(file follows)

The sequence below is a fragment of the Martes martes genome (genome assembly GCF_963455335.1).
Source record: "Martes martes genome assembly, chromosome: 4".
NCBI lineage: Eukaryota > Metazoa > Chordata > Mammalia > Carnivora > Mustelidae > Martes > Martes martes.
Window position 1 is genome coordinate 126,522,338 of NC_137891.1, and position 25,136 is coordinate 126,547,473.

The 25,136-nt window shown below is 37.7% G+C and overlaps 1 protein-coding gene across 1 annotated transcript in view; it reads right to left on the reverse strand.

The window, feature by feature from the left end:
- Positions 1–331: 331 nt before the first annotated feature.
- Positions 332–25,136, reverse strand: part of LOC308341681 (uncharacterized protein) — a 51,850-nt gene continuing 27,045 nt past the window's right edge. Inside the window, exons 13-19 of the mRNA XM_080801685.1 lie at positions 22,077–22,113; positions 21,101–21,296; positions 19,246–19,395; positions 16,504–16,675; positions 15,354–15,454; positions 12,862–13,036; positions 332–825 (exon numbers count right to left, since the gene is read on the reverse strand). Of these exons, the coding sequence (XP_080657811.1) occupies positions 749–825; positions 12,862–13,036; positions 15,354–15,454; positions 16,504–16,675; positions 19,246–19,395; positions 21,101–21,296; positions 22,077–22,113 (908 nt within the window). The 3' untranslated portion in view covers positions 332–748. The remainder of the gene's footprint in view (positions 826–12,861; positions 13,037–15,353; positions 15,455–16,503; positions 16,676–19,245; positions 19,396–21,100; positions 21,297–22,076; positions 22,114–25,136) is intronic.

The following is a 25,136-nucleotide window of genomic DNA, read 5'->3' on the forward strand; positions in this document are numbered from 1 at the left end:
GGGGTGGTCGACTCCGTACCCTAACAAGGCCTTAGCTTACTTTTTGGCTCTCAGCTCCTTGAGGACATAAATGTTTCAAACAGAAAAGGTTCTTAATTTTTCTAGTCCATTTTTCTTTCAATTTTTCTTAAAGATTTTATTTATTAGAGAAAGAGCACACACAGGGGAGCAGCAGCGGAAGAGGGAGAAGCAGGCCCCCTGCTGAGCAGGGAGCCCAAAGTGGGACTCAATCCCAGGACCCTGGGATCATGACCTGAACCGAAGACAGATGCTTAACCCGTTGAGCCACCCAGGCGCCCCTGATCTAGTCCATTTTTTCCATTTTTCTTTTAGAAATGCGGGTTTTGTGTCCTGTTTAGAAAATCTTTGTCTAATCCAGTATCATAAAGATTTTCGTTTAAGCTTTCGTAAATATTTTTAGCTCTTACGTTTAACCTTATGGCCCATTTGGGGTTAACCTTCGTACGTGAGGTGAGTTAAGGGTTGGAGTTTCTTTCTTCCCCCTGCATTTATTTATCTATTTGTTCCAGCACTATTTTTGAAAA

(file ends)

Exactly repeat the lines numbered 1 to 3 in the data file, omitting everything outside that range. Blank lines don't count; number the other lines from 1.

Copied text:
The sequence below is a fragment of the Martes martes genome (genome assembly GCF_963455335.1).
Source record: "Martes martes genome assembly, chromosome: 4".
NCBI lineage: Eukaryota > Metazoa > Chordata > Mammalia > Carnivora > Mustelidae > Martes > Martes martes.